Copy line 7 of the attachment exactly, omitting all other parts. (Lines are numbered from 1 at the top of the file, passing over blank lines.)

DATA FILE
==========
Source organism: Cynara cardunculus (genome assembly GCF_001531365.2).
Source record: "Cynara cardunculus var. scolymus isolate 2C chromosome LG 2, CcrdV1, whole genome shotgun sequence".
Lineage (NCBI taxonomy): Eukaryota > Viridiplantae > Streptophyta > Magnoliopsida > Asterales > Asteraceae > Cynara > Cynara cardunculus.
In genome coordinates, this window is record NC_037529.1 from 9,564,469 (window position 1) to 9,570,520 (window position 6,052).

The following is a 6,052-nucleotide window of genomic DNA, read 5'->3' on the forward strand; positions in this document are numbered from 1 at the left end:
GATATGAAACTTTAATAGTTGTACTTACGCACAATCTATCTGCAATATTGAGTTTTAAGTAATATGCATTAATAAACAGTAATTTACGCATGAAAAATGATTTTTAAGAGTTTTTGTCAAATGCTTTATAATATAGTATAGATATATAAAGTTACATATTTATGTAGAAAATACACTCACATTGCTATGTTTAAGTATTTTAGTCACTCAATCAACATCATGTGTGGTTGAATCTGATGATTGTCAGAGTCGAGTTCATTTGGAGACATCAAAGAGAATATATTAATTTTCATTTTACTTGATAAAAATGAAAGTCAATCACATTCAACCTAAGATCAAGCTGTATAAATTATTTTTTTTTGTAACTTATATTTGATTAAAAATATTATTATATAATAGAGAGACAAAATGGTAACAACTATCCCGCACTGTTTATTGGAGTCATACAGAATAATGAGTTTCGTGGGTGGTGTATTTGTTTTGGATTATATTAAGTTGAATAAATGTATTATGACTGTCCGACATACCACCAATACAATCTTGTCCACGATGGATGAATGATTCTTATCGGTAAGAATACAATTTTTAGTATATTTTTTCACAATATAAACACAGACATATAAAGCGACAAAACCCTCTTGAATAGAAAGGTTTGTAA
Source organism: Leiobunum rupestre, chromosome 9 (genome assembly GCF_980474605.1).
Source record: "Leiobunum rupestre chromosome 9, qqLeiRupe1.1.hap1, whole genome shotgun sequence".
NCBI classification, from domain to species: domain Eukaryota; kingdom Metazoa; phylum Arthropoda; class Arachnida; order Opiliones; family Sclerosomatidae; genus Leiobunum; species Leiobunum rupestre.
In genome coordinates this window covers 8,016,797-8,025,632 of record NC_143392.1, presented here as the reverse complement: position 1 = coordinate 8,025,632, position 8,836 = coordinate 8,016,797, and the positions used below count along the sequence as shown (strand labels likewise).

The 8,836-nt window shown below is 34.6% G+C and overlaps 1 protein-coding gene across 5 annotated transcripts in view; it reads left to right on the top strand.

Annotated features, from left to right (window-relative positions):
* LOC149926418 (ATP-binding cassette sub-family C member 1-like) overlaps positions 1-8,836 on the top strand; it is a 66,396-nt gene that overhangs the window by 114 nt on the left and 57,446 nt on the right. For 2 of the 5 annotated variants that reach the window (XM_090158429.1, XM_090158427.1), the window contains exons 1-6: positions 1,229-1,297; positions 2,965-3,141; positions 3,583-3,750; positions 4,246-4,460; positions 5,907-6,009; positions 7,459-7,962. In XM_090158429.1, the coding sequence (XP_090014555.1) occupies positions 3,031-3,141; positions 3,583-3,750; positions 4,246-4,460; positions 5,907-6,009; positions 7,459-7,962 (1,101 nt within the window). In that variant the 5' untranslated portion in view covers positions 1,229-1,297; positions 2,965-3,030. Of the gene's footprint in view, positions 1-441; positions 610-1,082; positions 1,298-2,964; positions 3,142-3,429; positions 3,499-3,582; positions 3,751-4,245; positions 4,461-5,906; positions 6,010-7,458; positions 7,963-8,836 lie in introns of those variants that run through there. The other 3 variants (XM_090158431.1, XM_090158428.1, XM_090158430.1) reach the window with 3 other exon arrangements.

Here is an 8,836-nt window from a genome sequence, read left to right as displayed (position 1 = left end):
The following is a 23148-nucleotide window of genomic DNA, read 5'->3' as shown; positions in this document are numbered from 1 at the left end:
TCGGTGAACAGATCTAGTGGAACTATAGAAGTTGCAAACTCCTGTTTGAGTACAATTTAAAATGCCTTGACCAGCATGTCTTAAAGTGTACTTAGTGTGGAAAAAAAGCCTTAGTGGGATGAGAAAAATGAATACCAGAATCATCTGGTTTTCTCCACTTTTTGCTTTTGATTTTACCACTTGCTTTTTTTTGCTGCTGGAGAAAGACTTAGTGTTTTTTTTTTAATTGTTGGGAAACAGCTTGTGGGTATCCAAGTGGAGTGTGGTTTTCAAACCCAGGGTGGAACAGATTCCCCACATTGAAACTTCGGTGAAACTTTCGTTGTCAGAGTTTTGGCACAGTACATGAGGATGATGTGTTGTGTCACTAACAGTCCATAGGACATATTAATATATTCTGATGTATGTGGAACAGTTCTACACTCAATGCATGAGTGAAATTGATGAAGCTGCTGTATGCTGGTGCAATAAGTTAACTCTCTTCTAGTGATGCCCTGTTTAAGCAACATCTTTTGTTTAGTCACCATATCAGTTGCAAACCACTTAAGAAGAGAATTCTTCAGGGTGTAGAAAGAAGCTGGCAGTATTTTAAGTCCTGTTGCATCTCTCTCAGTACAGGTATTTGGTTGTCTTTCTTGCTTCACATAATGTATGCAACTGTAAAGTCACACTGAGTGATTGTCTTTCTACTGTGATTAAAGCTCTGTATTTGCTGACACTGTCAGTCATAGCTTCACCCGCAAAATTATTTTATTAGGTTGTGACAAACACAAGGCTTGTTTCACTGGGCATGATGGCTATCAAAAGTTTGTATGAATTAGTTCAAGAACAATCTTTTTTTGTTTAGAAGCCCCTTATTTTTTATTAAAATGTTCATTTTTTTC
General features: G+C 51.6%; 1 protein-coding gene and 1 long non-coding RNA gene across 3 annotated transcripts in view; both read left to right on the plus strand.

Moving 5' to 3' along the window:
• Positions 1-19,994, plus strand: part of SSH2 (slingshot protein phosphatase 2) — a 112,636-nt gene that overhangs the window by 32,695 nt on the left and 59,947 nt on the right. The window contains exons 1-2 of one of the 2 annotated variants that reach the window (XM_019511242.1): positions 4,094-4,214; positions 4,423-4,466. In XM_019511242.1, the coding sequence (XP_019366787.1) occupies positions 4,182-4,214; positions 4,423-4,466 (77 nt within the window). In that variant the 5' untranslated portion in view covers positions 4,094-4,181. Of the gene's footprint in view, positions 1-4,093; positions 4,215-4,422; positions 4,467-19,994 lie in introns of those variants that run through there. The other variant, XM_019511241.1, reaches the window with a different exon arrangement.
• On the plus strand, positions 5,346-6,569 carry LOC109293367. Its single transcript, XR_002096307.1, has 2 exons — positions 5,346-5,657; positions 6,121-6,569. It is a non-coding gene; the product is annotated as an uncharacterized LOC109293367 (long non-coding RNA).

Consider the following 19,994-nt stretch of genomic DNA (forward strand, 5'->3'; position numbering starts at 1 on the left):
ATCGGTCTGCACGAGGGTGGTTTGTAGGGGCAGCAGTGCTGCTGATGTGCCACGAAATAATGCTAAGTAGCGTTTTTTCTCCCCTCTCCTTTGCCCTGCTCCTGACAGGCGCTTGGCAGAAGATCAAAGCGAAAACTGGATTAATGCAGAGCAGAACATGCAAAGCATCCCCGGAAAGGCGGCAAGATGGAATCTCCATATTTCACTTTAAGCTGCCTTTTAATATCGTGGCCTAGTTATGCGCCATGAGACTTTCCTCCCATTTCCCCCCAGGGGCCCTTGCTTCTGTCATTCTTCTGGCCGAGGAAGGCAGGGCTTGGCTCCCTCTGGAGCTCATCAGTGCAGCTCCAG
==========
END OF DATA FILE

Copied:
Source organism: Leiobunum rupestre, chromosome 9 (genome assembly GCF_980474605.1).